Processing speed and visuospatial executive function predict visual working memory ability in older adults

Louise A. Brown, James R. Brockmole, Alan J. Gow, Ian J. Deary

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Visual working memory (VWM) has been shown to be particularly age sensitive. Determining which measures share variance with this cognitive ability in older adults may help to elucidate the key factors underlying the effects of aging.
Predictors of VWM (measured by a modified Visual Patterns Test) were investigated in a subsample (N = 44, mean age = 73) of older adults from the Lothian Birth Cohort 1936 (LBC1936; Deary et al., 2007 , BMC Geriatrics, 7, 28). Childhood intelligence (Moray House Test) and contemporaneous measures of processing speed (four-choice reaction time), executive function (verbal fluency; block design), and spatial working memory (backward spatial span), were assessed as potential predictors.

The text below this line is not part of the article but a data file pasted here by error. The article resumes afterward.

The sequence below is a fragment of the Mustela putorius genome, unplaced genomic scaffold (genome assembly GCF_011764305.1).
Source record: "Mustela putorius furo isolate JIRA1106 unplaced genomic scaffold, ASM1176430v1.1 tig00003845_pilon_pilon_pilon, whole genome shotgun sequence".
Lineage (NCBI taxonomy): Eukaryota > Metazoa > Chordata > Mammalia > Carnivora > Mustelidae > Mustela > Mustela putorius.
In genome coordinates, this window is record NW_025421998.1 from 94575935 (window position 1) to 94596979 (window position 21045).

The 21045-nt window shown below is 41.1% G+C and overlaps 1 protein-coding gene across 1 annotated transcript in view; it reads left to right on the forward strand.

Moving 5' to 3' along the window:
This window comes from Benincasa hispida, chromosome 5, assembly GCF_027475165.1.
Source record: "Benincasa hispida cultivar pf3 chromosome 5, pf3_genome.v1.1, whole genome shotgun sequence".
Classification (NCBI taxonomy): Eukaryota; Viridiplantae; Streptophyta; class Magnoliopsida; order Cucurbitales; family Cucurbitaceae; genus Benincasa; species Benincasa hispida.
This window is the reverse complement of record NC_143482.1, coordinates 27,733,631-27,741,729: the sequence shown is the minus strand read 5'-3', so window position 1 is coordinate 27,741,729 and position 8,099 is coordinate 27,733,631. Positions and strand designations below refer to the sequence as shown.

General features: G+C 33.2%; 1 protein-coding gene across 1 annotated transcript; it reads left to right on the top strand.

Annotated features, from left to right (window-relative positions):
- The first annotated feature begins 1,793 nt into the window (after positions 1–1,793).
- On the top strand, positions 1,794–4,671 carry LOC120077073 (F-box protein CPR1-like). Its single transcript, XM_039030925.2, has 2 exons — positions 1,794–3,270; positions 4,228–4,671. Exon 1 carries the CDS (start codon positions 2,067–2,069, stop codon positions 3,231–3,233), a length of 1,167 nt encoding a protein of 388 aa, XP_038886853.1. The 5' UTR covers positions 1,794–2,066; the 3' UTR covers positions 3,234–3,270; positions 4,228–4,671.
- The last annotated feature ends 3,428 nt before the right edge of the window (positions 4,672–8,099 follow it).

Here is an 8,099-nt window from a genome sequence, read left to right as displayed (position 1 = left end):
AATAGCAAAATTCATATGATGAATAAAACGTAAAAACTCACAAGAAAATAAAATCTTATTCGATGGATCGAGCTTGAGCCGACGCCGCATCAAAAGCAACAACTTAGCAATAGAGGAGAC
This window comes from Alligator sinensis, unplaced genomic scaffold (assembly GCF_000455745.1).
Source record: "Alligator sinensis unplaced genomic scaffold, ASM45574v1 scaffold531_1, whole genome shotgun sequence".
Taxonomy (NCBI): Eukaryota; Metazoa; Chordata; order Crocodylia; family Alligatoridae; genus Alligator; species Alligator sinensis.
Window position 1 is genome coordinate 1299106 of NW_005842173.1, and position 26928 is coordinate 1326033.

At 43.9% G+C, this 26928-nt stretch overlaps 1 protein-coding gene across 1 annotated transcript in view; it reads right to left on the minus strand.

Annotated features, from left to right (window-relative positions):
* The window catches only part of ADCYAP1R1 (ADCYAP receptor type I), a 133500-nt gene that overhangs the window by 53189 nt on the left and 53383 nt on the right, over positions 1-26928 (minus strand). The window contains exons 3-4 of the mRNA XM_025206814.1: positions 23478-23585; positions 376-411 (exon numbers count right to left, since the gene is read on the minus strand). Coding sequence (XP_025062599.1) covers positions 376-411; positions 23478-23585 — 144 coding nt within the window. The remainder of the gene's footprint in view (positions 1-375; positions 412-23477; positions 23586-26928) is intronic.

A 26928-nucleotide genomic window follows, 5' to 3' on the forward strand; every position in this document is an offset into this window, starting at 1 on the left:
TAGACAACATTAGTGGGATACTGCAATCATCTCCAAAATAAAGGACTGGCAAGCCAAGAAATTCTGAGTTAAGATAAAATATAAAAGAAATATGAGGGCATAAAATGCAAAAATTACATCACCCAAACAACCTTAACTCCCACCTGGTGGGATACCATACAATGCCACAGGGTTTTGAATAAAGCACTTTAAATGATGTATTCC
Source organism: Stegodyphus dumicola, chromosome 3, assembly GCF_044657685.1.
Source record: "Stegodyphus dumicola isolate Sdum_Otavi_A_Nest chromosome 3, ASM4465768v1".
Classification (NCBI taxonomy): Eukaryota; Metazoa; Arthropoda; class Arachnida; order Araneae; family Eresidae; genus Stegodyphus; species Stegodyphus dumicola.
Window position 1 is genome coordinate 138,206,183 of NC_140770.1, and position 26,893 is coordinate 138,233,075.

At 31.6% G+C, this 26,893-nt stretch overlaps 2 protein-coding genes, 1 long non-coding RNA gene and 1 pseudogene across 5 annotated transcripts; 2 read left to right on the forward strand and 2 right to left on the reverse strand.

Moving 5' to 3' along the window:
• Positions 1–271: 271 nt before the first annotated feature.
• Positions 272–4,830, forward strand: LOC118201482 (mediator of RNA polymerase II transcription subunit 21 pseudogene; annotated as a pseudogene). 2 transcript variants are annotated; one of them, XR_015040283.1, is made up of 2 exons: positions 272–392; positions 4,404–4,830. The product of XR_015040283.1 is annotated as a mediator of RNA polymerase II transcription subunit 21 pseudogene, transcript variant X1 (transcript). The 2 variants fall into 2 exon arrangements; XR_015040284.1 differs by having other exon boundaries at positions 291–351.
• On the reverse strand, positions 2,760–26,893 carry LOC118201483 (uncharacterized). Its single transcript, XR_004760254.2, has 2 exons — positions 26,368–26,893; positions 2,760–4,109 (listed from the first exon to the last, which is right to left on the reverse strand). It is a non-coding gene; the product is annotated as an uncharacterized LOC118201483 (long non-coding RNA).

All contemporaneous measures except verbal fluency were significantly associated with VWM, and processing speed had the largest effect size (r = -.53, p < .001). In linear regression analysis, even after adjusting for childhood intelligence, processing speed and the executive measure associated with visuospatial organization accounted for 35% of the variance in VWM.
Processing speed may affect VWM performance in older adults via speed of encoding and/or rate of rehearsal, while executive resources specifically associated with visuospatial material are also important.

Original languageEnglish
Pages (from-to)1-19
Number of pages19
JournalExperimental Aging Research
Issue number1
Early online date6 Jan 2012
Publication statusPublished - 2012


  • processing speed
  • visuospatial executive function
  • visual working memory
  • older adults


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